Courage in the Field.

from a series of sketches by J. W. De Forest: "Chivalrous and Semi-Chivalrous Southrons."

            The pugnacious customs of Southern society explain in part the extraordinary courage which the Confederate troops displayed during the rebellion. A man might as well be shot doing soldierly service at Bull Run or The Wilderness as go back to Abbeville and be shot there in the duel or street rencoutre which awaited him. The bullet-hole was a mere question of time, and why not open one’s arms to it on the field of glory?

            Fighting qualities result in a great measure from habit; and when the war commenced the Southerners were, in a sense, already veterans; they had been under fire at home, or had lived in expectation of it. They went into battle with the same moral superiority over their Northern antagonists which a border militia has over an urban militia; which, for instance, the Highlanders of Prince Charles Edward, habituated to the dirk and claymore, had over the burghers of Edinburgh; a superiority resulting from familiarity with the use and the effect of weapons.

            But this was not all: there was also the power of patrician leadership; there was also the sense of honor. The Southern troops were officered in the main by the domineering, high-spirited gentlemen who governed them in time of peace; and they were fired by the belief that the greatest glory of humanity is, not learning, not art, not industry, but successful combat.

            Even this was not all: they were defending their own native soil; they were stimulated by a long-cherished hate and encouraged by a carefully inculcated contempt for their antagonists; finally, they were guided in their operations by a superior knowledge of the country. Is it wonderful that a race educated under the circumstances which spring from that state of suspended war, slavery, should for a time foil and often defeat superior armies of men who had been gathered from a purely peaceful democracy? The result was as certain as that there is logic in history, although we had too much confidence in ourselves to expect it. Time alone enabled the higher civilization, the greater mass of population, the larger wealth, the more widely diffused intelligence, the superior capacity for organization, to overcome the military aptitude and feudal passion of a rebellion of aristocrats and low-downers.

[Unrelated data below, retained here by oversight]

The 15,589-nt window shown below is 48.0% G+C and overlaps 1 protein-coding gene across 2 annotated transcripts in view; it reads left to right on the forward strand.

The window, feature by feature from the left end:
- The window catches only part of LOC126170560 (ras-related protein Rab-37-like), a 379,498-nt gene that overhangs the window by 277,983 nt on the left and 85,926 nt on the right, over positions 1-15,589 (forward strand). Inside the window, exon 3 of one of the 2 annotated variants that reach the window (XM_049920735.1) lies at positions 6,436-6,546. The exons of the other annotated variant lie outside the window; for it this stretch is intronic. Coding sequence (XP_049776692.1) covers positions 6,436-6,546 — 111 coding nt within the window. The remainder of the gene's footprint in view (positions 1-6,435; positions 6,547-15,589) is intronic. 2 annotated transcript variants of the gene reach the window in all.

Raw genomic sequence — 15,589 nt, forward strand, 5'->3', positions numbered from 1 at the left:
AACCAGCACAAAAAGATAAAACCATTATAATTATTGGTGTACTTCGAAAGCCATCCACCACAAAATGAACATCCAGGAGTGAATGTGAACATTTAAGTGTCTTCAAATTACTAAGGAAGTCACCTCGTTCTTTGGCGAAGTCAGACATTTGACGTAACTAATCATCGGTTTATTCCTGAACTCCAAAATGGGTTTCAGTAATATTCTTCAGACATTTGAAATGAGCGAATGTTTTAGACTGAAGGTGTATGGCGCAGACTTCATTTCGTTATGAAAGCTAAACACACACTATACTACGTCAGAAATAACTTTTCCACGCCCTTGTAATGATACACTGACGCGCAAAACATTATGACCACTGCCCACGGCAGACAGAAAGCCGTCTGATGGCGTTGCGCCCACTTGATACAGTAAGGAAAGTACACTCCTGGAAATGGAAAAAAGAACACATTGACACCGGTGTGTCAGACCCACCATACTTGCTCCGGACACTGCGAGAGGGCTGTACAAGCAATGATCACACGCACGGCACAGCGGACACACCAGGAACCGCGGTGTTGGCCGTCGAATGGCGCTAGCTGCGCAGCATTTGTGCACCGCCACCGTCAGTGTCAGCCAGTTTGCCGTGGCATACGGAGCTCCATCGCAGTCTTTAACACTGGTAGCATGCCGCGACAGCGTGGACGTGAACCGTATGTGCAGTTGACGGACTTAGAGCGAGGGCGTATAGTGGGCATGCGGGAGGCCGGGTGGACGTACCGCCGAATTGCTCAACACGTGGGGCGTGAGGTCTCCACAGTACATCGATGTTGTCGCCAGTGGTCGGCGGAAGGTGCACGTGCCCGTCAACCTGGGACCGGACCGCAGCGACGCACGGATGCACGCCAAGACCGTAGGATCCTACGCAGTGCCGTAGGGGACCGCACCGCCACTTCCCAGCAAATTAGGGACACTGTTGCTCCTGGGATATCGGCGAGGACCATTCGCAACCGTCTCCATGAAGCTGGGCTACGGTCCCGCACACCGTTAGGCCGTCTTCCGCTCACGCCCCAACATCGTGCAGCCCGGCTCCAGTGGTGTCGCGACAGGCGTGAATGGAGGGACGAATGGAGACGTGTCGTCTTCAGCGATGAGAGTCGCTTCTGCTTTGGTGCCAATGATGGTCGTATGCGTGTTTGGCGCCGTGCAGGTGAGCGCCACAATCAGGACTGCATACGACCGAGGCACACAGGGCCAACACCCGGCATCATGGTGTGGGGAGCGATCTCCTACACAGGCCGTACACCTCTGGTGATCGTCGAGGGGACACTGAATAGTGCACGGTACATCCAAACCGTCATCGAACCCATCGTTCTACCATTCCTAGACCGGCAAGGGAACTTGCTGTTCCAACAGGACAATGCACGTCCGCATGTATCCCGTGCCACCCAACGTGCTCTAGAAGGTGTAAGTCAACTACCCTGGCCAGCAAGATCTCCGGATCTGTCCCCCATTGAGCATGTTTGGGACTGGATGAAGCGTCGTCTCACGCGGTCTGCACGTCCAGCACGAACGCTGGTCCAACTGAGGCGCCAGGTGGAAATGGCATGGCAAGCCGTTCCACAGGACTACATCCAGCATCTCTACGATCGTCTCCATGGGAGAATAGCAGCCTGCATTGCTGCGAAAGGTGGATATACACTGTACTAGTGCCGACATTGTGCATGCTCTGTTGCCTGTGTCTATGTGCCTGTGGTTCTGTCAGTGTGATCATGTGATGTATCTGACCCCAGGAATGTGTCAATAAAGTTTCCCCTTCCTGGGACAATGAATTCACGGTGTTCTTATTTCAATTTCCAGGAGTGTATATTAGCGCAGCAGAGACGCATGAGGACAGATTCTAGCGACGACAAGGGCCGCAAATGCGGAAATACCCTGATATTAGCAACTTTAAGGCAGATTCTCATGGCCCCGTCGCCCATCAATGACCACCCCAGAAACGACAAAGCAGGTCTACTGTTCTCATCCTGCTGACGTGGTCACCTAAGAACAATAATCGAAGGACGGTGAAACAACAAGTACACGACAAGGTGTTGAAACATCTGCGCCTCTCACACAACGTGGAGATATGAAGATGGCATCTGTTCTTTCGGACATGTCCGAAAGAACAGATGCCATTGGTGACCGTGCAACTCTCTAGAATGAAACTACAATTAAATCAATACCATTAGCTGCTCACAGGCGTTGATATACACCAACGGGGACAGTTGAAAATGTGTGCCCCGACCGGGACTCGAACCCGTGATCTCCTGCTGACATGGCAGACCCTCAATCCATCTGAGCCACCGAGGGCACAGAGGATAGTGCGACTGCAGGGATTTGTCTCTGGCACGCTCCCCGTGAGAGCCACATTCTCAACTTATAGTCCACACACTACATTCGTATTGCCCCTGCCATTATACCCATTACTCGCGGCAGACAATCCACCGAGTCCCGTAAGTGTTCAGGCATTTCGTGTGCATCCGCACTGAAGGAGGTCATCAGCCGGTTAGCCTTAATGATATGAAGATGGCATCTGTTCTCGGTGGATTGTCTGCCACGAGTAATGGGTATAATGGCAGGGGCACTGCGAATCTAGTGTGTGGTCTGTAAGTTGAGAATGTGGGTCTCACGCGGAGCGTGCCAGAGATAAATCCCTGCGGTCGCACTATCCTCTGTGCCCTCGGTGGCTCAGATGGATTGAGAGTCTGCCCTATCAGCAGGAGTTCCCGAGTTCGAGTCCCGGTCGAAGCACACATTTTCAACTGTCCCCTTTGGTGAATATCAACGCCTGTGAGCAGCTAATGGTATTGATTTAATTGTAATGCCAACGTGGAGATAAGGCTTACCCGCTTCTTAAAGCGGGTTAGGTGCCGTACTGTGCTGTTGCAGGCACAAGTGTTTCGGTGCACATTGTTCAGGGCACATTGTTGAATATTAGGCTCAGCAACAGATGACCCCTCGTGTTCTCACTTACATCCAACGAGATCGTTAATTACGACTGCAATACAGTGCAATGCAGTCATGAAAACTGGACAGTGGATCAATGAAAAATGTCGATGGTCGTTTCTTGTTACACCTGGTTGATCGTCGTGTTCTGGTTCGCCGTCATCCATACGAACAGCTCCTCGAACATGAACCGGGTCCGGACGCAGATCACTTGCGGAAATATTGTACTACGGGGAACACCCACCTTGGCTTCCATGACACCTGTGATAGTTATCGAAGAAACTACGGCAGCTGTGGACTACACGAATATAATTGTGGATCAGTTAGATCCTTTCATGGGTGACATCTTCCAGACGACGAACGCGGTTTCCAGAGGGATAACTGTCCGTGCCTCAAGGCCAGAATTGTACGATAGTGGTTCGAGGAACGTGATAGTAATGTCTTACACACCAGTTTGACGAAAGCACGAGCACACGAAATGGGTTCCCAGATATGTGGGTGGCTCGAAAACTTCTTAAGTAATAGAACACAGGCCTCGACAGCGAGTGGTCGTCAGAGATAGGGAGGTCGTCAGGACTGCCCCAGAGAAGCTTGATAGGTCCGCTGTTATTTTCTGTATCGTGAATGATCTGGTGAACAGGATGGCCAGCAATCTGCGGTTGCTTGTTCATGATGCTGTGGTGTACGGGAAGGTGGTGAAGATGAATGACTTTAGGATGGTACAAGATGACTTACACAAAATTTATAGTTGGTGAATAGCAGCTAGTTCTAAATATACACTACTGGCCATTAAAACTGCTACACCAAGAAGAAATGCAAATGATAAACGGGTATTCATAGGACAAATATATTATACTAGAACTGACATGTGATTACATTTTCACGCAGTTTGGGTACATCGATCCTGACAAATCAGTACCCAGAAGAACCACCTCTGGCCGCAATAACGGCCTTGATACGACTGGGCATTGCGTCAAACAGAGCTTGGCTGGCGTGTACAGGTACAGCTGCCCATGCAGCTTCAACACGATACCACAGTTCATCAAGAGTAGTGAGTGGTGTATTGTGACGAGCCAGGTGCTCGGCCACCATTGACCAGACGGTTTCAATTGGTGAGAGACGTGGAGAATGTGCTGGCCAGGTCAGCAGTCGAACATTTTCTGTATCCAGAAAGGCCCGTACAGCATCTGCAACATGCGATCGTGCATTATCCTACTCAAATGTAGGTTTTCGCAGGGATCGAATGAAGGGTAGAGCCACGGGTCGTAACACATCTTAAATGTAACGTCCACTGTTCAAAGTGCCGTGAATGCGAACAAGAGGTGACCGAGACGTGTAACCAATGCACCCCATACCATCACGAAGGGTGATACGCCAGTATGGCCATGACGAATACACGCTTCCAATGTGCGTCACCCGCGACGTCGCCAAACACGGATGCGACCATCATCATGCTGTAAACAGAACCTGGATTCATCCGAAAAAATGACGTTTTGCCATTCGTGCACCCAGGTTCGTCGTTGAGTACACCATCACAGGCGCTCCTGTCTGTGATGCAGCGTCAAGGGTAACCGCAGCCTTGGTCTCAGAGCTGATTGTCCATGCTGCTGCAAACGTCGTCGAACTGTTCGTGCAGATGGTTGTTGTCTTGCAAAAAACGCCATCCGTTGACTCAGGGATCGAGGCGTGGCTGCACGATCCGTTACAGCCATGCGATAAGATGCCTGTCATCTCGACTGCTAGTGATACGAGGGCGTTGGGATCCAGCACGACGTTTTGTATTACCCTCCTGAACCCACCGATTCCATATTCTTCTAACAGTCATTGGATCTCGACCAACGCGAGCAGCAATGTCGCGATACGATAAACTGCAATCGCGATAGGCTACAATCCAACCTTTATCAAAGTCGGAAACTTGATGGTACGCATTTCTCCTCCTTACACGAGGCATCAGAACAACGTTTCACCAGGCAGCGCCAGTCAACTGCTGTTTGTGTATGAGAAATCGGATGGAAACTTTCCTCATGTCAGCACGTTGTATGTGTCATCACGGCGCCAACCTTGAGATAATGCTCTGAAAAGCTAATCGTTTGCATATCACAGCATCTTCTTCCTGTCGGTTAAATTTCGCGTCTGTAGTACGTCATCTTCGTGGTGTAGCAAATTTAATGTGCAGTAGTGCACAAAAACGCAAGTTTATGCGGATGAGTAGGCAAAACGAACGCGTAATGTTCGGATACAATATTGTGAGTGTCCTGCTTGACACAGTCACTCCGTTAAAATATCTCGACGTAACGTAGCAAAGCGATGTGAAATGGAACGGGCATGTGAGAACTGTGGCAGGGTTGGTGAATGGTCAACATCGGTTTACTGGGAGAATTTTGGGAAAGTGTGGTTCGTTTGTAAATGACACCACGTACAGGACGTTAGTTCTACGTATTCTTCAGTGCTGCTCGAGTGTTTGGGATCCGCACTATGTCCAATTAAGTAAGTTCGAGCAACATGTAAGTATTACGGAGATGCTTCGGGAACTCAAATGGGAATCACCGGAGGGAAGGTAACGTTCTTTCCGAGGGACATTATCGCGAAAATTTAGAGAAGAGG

But the courage and tenacity which these men displayed were wonderful and admirable. Such figures as 400 soldiers’ widows in Greenville District, 600 in Pickens District, 13,000 men killed or dead of wounds in South Carolina, 19,000 in North Carolina, prove a struggle unparalleled since that of the Romans in the second Punic war. There never was such another insurrection, and I doubt whether any other nation would have put it down, although several would not have suffered it to occur. But let us not write of the war; it is said to be an unpopular subject.

            Unquestionably a strong military tone is perceptible in the character of the “chivalrous Southron.” Notably brave, punctilious as to honor, pugnacious to quarrelsomeness, authoritative to imperiousness, generous to extravagance, somewhat formal in his courtesy, somewhat grandiose in his self-respect, there is hardly an agreeable or disagreeable trait in him which you can not find in the officers of most armies. This is doubtless one reason why, at the opening of the war, many of our old regulars leaned to the rebel side; there was a relationship of sentiment between the professional militaire and the feudal head of a plantation; moreover, the latter had always treated the former with distinguished hospitality.

            Before the war this soldierly spirit flowered out in military schools, in a prodigious crop of governor’s aids, and in enthusiastic militia musters. Since the war it is quiescent—it has had its fill, of arms and glory.

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